Yahoo’s Google & Microsoft Deals, Side-By-Side

I was off most of Friday when the Google-Yahoo deal was announced — and then details of Microsoft’s last proposal to Yahoo also came out. Today was catch-up, and I wanted to put the deals next to each other in chart form. Google-Yahoo doesn’t seem as bad as some are making out. I may do a longer post on all this later in the week. No doubt, Google got a sweet deal here. But I wouldn’t say Yahoo’s a chump at all. The chart:

Feature Google Microsoft
Stock Purchase Google might have shown Yahoo investors love by a purchase, but that might also have triggered more anti-trust issues Would have purchased $8 billion worth at $35 per share, probably producing a short-term spike in value
Search
Assets
Yahoo maintains own paid & organic search services $1 billion to acquire paid and organic search. Yahoo would have been out as a search player. Right now, it’s second place with Microsoft third and yet to gain on Yahoo
Paid Search Google powers some; Yahoo maintains its own service and can partner with others. Smart move if Yahoo believes it really does have long-term future in search Microsoft powers all, presumably from blending Yahoo & Microsoft systems
Organic Search Yahoo powers all Microsoft powers all, presumably from blending Yahoo & Microsoft technology
Contextual Ads Google powers some Appears Yahoo would have continued keeping this; Microsoft itself doesn’t have a substantial program
Domain / Direct Navigation Ads Yahoo appears to continue selling its own ads in this very lucrative space Uncertain if Microsoft would have taken this over
Market US & Canada & non-exclusive. This is important — Yahoo could still partner with Microsoft elsewhere. Moreover, those valuing a Yahoo-Microsoft deal to Yahoo-Google should remember that Yahoo effectively has "more to sell" Worldwide
Term 4 years initially; 3 year renewals optionally for total of 10 years At least 3 years
Guarantees Yahoo guarantees Google can serve $83 million in ads each quarter on Yahoo or can walk out in first 10 months — call it about $100 million overall; Yahoo doesn’t have to send any set number of queries to Google; Yahoo amazingly has no public revenue guarantees from Google In company memo, Microsoft said it would have guaranteed Yahoo would earn more than it currently makes, for 3 years.
Poison Pill Yahoo has to pay $250 million if there’s a "change of control" that terminates the agreement in first two years; more restricted terms applied to what "control" means if Microsoft gains Yahoo shares  

If Microsoft did take over Yahoo, after 10 months, it could continue the agreement with no guarantees to Google and still avoid poison pill payment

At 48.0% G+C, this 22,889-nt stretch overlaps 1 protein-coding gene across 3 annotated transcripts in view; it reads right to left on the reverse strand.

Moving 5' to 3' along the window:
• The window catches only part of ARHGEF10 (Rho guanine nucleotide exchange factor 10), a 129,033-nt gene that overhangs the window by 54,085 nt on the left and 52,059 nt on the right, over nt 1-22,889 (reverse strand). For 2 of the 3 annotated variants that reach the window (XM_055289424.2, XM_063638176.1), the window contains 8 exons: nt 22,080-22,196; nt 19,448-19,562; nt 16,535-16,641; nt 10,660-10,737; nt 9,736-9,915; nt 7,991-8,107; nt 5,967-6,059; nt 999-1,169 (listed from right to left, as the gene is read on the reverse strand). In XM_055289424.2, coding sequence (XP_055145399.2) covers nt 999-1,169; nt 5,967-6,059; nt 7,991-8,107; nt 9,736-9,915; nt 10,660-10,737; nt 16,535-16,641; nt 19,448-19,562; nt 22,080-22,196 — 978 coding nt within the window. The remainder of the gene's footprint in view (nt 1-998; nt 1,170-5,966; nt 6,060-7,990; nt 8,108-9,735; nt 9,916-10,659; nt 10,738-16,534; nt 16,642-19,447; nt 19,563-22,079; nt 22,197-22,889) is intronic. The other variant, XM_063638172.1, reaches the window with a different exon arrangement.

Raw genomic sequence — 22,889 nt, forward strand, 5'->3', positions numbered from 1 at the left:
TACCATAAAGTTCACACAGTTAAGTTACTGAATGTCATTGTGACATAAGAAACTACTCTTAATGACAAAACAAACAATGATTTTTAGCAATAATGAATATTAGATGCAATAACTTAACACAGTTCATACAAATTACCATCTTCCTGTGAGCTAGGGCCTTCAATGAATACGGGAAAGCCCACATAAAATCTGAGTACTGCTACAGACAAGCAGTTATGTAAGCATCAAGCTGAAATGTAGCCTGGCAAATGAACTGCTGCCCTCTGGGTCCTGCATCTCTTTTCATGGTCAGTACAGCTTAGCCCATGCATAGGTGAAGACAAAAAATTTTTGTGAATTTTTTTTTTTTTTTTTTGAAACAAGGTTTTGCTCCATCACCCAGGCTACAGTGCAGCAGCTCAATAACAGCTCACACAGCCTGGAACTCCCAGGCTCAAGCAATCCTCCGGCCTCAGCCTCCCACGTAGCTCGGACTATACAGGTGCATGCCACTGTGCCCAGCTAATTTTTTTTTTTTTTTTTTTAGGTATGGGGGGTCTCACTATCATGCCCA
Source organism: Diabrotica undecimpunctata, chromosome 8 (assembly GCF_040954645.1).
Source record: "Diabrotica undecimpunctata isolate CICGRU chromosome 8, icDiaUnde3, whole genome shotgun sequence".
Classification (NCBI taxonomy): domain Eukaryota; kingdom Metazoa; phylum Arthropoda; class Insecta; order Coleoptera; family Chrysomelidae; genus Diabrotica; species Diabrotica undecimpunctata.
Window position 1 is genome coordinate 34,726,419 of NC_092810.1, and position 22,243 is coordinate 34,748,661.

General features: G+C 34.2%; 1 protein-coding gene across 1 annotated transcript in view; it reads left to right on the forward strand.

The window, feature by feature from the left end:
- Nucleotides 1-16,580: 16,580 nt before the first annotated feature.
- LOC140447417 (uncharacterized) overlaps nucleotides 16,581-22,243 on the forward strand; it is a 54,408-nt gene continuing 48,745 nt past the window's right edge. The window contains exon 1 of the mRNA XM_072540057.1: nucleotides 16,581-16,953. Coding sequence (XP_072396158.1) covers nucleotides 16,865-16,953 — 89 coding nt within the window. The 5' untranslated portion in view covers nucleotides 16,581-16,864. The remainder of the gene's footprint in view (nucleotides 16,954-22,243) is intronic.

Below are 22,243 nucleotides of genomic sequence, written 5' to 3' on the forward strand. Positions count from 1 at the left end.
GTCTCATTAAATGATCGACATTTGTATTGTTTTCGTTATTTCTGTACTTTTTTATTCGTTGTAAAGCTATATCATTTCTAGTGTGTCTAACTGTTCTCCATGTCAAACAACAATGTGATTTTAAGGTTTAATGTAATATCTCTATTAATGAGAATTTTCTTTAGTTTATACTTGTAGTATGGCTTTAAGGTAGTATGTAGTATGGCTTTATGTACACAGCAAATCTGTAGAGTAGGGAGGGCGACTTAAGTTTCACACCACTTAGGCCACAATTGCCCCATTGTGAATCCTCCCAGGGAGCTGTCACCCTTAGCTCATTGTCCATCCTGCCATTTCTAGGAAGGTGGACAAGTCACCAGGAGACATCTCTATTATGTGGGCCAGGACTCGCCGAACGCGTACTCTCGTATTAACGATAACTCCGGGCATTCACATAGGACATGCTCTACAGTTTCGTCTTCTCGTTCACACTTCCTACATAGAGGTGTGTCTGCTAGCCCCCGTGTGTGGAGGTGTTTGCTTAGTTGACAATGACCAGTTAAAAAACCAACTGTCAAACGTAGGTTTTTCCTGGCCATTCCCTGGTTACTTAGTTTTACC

Financial Upside According to Google & Yahoo, $250-$450 million per year in extra income — up to $800 million annually; Microsoft & Yahoo could still partner outside US According to Microsoft, $1 billion per year in income above current levels
Other
Upside
Yahoo maintains control of a powerful search brand, can partner outside US; Yahoo & Google IM services to talk to each other Yahoo would have no need to maintain engineering staff, infrastructure and protect against brain drain
Downside Anti-trust issues might not allow (but Microsoft-Yahoo had issues, too) Microsoft would compete with Yahoo in display area, yet Microsoft has strongly suggested search+display is a winning combination - so Yahoo would lose a key component other than "data" that would be given to them; search was main value (to me) of earlier deal at $40 billion, now only worth $9 billion?
Anti-Trust Yahoo & Google think it’s not an issue; already had earlier test cleared; will wait 3 1/2 months for US Justice Department review Yahoo & Microsoft might have had issues in email & other portal services; Microsoft expected to fight Yahoo-Google
Challenges Yahoo brain drain;
who’s still running stuff?
Microsoft stays stalled in search; brains from Yahoo feel like they’re still going to Google

Some references for the chart:

Related Topics: Channel: Industry | Google: Business Issues | Google: Partnerships | Microsoft & Yahoo Search Deal | Microsoft: Business Issues | Microsoft: Partnerships | Yahoo: Business Issues | Yahoo: Partnerships

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About The Author: is a Founding Editor of Search Engine Land. He’s a widely cited authority on search engines and search marketing issues who has covered the space since 1996. Danny also serves as Chief Content Officer for Third Door Media, which publishes Search Engine Land and produces the SMX: Search Marketing Expo conference series. He has a personal blog called Daggle (and keeps his disclosures page there). He can be found on Facebook, Google + and microblogs on Twitter as @dannysullivan.

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